Restoring a functional level of vision to people who are blind has been a dream of medicine for centuries. Although we are still far from restoration of high-resolution vision, bionic eye technologies are overcoming crucial bottlenecks and are slowly moving from the laboratory into the clinic and onto the free market.

Sight Restoration Technologies

Bionic Vision is not limited to computer interfaces but instead encompasses a wide range of vision restoration and/or rehabilitation techniques.

Electronic Neuroprostheses

Neuroprostheses, better known as "implants", have been a common focus of research and investments into curing blindness. These devices come in the form of a miniature chip which is placed into a specific location of the retina (retinal implants

) or the brain (cortical implants

Retinal implants function to replace damaged photoreceptor cell activation. However, if the disease has significantly interrupted the early visual pathway (i.e. the retina, optic nerve, or lateral geniculate nucleus), cortical implants may be the only option.

Optogenetic Neuroprostheses

Optogenetics is a technique that uses a combination of optical and genetic methods to restore vision loss. Once light-sensitive proteins are introduced to the area of the damaged photoreceptors, retinal neurons can be stimulated by using a specific range of light intensities and wavelengths.

Two types of optogenetic strategies have been studied: ion channel therapies and G-protein coupled receptor (GPCRs) therapies. Ion channel therapy research focuses on improving temporal sensitivity for vision. While slower than ion channels, GPCR therapies have demonstrated much promise for vision restoration given their higher sensitivity to light activation. Both have been used to study and treat retinal dystrophies and degenerative diseases.

There are a few companies in the process of developing accurate optogenetic studies for future use. The GenSight PIONEER preliminary trial combines optogenetic therapy with biomimetic goggles. These specially designed goggles help to compensate for spatiotemporally related visual distortions associated with optogenetic treatment.

Gene-Based Therapies

When there is a mutation of a gene, the synthesis of proteins that follows is affected such that there can be an increase or inhibition of function for that gene. Inhibiting the function of a protein within the retina can lead to diseases that cause blindness. Gene therapy and gene editing are two current genetic approaches being studied to prevent the spread of retinal disease and possibly restore vision.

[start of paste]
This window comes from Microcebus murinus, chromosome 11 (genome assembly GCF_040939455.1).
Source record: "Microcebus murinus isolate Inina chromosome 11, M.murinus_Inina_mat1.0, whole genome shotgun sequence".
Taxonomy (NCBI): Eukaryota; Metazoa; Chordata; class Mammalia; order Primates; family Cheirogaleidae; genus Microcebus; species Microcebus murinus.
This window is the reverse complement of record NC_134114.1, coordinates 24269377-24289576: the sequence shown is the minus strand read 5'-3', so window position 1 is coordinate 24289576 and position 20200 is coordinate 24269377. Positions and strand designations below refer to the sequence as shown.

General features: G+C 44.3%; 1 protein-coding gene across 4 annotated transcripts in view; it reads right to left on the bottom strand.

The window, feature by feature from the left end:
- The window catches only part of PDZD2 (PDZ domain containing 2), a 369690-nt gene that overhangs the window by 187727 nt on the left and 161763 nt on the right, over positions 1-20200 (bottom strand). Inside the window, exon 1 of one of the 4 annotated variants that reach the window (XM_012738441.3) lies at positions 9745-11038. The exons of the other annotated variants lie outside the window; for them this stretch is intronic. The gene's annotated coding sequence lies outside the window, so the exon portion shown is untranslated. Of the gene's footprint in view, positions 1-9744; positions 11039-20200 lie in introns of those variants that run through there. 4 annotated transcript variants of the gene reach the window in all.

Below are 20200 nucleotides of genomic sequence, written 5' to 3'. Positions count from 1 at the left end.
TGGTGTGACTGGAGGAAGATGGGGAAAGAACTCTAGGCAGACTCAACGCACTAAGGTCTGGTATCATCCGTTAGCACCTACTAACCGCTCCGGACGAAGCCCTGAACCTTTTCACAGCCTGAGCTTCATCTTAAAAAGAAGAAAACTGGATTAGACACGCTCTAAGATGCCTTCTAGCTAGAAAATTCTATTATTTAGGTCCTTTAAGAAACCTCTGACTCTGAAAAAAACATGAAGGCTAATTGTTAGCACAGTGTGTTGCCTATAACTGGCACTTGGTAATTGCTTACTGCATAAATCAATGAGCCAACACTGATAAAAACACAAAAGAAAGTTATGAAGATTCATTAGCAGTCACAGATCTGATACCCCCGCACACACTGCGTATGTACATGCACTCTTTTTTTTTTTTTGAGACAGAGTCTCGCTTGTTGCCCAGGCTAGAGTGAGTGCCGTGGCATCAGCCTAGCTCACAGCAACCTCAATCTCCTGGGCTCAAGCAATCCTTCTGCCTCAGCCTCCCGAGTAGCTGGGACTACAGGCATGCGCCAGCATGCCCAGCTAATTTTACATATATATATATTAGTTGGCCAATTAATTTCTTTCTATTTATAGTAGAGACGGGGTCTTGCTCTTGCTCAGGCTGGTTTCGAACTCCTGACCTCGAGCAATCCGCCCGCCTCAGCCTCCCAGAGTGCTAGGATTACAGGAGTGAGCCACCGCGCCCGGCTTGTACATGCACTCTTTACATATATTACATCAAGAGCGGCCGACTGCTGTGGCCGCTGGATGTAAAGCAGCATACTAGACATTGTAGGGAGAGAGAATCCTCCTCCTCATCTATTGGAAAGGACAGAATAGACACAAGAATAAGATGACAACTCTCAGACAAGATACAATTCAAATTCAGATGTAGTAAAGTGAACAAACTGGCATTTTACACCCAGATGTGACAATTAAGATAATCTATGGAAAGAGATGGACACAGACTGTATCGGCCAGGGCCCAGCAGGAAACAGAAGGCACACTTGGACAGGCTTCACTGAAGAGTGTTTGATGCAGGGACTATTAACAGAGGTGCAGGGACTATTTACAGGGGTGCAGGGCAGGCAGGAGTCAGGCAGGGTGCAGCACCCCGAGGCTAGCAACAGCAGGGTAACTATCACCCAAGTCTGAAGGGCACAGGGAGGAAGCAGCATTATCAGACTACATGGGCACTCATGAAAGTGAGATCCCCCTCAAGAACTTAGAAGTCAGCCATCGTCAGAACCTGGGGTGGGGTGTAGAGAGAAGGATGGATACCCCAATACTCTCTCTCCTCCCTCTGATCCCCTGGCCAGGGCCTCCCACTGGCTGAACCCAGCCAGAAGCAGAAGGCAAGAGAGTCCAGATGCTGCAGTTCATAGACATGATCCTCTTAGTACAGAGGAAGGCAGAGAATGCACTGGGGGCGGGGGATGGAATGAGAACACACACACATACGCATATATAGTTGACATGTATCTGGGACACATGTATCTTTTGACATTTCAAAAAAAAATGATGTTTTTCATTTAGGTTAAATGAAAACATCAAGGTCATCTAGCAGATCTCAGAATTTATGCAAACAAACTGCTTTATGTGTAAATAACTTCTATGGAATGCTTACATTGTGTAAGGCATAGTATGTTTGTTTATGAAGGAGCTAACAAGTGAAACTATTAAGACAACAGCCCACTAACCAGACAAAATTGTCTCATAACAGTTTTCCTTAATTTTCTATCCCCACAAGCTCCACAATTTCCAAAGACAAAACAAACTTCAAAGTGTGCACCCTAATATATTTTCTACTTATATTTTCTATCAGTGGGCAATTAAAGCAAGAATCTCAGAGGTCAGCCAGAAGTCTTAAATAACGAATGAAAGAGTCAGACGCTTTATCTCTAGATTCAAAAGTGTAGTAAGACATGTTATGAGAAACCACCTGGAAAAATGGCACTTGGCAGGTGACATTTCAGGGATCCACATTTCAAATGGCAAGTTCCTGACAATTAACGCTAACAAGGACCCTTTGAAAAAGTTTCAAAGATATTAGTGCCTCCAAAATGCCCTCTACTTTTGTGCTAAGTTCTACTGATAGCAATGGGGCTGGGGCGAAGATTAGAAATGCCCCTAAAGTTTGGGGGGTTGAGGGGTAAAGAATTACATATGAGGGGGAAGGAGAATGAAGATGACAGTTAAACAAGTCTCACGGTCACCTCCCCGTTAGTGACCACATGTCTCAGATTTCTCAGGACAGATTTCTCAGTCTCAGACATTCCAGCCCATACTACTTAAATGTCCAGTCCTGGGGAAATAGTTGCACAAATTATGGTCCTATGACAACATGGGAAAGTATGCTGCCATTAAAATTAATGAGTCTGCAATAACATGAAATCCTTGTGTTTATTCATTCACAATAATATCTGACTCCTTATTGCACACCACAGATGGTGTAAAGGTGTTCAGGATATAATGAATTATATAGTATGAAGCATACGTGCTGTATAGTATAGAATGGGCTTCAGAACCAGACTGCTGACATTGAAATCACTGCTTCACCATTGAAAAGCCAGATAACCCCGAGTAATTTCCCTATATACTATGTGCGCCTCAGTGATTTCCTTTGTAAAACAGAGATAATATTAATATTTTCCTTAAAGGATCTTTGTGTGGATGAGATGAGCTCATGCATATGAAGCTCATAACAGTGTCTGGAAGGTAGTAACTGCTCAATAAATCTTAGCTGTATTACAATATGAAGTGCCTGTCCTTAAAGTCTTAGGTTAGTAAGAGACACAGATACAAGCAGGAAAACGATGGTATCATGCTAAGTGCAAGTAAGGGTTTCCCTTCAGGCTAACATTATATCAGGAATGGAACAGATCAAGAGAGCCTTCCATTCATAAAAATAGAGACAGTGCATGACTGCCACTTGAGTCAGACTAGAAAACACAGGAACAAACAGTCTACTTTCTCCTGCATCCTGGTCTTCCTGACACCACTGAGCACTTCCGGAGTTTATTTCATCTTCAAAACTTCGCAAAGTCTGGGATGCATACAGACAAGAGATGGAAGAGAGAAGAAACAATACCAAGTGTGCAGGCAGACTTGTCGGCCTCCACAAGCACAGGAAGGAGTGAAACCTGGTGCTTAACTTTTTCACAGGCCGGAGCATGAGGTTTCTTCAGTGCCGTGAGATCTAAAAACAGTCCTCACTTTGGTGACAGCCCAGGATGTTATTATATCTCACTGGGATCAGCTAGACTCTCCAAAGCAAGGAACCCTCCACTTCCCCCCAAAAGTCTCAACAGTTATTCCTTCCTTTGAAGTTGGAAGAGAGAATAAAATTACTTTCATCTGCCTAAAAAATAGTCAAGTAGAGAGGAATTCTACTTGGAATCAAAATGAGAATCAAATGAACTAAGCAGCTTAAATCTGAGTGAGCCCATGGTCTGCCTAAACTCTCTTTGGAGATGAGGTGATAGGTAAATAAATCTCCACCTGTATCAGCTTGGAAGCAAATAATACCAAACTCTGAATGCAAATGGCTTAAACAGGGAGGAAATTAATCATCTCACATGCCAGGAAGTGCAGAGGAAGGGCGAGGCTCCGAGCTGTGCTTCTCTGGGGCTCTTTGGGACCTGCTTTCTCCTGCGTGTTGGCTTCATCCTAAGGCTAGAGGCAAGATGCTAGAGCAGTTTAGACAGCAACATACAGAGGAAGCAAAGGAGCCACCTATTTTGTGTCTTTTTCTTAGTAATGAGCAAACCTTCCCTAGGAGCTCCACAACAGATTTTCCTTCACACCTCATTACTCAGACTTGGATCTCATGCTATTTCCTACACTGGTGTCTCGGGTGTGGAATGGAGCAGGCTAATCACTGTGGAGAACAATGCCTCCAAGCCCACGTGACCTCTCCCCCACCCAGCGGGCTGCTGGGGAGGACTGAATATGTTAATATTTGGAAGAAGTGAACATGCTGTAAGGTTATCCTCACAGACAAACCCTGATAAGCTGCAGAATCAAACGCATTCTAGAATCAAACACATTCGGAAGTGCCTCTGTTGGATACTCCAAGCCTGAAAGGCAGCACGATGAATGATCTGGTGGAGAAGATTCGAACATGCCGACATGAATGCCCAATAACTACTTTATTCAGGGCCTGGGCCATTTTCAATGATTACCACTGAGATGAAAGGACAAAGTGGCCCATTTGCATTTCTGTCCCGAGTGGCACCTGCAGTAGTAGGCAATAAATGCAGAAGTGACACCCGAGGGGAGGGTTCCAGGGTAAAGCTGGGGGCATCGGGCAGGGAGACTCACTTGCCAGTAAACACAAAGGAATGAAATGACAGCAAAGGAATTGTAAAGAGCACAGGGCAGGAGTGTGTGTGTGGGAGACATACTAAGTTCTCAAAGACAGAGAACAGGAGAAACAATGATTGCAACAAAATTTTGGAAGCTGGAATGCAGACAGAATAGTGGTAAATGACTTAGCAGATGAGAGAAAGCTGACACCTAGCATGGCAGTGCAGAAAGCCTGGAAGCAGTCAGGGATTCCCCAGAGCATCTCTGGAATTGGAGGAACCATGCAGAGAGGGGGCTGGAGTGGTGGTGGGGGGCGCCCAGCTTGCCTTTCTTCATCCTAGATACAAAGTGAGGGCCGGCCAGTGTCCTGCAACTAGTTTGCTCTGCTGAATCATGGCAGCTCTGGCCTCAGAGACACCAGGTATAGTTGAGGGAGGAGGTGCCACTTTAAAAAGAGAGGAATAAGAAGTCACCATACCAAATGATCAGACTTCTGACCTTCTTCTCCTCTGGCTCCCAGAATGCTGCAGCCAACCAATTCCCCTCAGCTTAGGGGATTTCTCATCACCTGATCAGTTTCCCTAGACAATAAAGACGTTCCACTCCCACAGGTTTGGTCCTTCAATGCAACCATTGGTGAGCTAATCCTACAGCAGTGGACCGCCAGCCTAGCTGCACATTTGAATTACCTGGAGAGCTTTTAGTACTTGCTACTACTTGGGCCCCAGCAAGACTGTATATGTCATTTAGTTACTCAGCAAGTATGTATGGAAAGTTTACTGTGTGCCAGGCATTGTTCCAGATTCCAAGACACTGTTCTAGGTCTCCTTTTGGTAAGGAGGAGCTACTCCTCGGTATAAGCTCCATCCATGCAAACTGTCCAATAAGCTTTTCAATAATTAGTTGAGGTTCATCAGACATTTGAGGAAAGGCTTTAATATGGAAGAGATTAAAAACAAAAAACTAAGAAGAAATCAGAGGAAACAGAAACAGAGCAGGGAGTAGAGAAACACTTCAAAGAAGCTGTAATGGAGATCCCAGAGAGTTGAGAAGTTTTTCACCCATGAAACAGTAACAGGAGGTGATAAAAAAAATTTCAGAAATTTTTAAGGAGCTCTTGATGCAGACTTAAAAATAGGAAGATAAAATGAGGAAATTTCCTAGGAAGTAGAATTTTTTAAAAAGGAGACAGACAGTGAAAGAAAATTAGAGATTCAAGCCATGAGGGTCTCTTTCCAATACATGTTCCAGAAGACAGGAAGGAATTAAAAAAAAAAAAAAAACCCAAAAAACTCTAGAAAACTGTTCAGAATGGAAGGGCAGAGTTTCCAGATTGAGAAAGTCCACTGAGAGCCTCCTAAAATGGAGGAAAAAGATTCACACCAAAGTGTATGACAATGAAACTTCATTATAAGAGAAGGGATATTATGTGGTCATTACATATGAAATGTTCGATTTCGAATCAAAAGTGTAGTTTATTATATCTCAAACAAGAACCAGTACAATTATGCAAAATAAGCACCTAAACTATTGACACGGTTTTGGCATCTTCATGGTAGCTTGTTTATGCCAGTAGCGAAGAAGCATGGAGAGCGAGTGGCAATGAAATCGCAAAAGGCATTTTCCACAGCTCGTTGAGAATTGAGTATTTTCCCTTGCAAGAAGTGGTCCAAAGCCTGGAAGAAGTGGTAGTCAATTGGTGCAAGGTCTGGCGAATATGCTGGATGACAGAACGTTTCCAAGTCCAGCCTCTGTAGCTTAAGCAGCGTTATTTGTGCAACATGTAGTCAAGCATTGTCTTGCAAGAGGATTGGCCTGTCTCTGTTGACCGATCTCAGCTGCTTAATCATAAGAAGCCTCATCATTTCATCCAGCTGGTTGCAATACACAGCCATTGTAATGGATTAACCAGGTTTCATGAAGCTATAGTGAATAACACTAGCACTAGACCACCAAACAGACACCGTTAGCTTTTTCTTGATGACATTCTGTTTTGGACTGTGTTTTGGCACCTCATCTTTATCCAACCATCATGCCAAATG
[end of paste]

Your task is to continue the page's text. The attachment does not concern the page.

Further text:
Gene therapy involves using recombinant DNA to encode the desired DNA into a plasmid which is delivered into the cell by a vector. This is meant to cause the expression of the desired gene throughout the retina, and restore cellular function. A limitation of gene therapy is that it can only function to supplement the expression of a gene, not eliminate or suppress the desired genetic expression. There has been significant progress in gene therapy for treating Leber congenital amaurosis, which shows promise in treating more frequent diseases in vision such as AMD and RP.

Cell Therapy

Once they are successfully injected or transplanted into the retina, stem cells have the ability to form all cell types necessary for retinal regeneration. There are two types of stem cells that can do this: embryonic stem cells (ESCs) and induced pluripotent stem cells (iPSCs). ESCs and iPSCs can mature into pluripotent stem cells, and pluripotent cells are then able to differentiate into bipolar or photoreceptor cells.

Inserting stem cells within the retina may be conducted through an injection process or a transplantation. There have been multiple trials over the past ten years testing the usefulness of stem cell therapy within the retina, mostly yielding promising results. Research has focused on studying the effectiveness of stem cell therapy in creating retinal pigment epithelium (RPE) cells and photoreceptor cells. Data suggest that iPSC transplants can produce RPE cells and have potential to restore vision or even slow the progression of disease for AMD patients. There are currently no clinical trials that have demonstrated the effectiveness of stem cell therapy for photoreceptor cells.

Sensory Substitution

Sensory substitution devices change visual information to auditory or tactile information. What is most notable about these solutions is that they do not require invasive surgery for use, instead relying on the plasticity of other sensory modalities to adapt new strategies to compensate for vision loss. When paired with extensive training, people who are blind or have low vision can improve performance in navigation, object recognition, and more.

Devices in this category include the vOICE (visual to auditory) and BrainPort (visual to tactile).